Published March 10, 2022
South Korea’s newly elected president, Yoon Suk-yeol, is a conservative who is expected to sharply move his country in a more hawkish direction. That’s great news for the United States and the world.
One might expect that South Korea would already be a relatively hawkish country. It borders the hermitic and tyrannical North Korea, which possesses nuclear weapons and regularly conducts provocative ballistic missile tests. It is a vibrant democracy and integrated with the global economy, so it is not a natural ally for China’s communist mercantilist regime. The United States stations thousands of troops in South Korea, both to protect it against invasion from the North and to keep an eye on Chinese ambitions.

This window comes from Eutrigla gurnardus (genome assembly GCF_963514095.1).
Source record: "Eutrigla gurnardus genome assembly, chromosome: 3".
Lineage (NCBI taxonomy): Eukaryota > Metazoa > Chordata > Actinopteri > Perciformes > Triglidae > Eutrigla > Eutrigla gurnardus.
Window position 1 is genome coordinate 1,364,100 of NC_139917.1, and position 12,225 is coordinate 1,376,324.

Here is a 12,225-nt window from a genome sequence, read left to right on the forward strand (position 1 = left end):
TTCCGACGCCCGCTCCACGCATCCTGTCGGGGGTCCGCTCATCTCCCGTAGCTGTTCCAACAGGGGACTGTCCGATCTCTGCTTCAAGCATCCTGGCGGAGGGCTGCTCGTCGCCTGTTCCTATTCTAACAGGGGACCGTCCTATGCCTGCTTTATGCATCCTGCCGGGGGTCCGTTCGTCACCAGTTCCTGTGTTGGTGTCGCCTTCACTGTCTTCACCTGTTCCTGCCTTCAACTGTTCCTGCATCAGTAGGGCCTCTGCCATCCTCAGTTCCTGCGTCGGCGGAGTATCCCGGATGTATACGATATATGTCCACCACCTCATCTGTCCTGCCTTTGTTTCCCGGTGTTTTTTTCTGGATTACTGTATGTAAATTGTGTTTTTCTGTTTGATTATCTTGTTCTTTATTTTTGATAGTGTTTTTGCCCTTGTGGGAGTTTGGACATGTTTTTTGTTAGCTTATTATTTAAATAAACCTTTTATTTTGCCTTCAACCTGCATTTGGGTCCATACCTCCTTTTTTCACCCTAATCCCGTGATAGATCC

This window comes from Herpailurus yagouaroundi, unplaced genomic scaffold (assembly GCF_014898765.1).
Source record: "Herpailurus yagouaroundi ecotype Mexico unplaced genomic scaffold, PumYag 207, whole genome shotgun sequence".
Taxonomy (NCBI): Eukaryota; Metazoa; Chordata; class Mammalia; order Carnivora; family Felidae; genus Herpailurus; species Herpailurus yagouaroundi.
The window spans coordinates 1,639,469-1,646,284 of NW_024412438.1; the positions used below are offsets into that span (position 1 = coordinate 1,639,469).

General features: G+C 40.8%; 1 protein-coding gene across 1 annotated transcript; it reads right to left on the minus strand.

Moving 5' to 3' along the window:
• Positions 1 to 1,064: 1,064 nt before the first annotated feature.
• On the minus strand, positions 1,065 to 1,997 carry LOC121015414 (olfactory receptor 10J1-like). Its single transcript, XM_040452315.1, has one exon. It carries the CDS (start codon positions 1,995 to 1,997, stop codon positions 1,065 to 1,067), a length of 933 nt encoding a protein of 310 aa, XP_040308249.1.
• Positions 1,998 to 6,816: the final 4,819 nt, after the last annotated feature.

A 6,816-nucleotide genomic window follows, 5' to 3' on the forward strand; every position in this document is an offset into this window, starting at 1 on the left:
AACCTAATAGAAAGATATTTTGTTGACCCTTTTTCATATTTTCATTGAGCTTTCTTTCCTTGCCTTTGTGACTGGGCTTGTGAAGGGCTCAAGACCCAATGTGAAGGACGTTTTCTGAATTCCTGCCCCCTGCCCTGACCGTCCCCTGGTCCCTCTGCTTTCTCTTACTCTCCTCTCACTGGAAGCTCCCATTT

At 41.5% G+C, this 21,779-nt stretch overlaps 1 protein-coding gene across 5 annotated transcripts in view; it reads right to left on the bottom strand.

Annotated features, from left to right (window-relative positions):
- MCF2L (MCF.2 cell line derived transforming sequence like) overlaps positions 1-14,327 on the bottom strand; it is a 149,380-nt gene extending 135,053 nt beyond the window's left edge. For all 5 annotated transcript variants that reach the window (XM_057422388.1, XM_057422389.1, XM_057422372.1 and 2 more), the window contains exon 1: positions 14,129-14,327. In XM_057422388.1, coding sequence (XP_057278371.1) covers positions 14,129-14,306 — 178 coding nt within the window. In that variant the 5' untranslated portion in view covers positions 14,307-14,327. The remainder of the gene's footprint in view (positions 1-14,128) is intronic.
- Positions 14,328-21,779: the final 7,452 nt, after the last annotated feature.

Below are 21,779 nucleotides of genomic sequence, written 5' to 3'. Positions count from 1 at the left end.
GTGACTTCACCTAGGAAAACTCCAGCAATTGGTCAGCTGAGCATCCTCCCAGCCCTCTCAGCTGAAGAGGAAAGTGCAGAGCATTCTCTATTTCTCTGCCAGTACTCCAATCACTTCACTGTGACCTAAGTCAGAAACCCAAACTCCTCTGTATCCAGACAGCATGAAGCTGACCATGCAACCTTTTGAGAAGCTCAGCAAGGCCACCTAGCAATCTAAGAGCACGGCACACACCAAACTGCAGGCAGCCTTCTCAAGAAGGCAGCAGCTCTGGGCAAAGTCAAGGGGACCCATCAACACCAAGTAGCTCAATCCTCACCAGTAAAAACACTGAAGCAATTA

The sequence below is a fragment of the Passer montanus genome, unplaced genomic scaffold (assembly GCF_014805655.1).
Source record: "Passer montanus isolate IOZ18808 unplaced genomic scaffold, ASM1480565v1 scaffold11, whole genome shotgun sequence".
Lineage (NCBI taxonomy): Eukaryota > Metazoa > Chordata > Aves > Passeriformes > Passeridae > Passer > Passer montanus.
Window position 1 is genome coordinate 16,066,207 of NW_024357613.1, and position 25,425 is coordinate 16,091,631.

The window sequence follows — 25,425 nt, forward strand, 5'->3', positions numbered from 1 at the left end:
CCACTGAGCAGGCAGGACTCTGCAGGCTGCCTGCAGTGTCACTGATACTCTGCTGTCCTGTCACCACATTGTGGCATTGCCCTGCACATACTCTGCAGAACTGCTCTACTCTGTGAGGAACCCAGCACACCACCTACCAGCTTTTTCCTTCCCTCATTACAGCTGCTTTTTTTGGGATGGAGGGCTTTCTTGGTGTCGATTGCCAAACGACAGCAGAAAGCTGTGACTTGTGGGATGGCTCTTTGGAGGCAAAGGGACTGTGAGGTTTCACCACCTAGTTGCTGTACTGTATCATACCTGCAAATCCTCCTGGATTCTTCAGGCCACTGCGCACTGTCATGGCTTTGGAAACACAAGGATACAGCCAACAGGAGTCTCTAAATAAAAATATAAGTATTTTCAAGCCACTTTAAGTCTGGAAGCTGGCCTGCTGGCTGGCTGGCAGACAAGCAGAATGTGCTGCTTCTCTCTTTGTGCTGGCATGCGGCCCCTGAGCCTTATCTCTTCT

Henry Olsen is a Washington Post columnist and a senior fellow at the Ethics and Public Policy Center.
Henry Olsen, a senior fellow at the Ethics and Public Policy Center, studies and provides commentary on American politics. His work focuses on how America’s political order is being upended by populist challenges, from the left and the right. He also studies populism’s impact in other democracies in the developed world.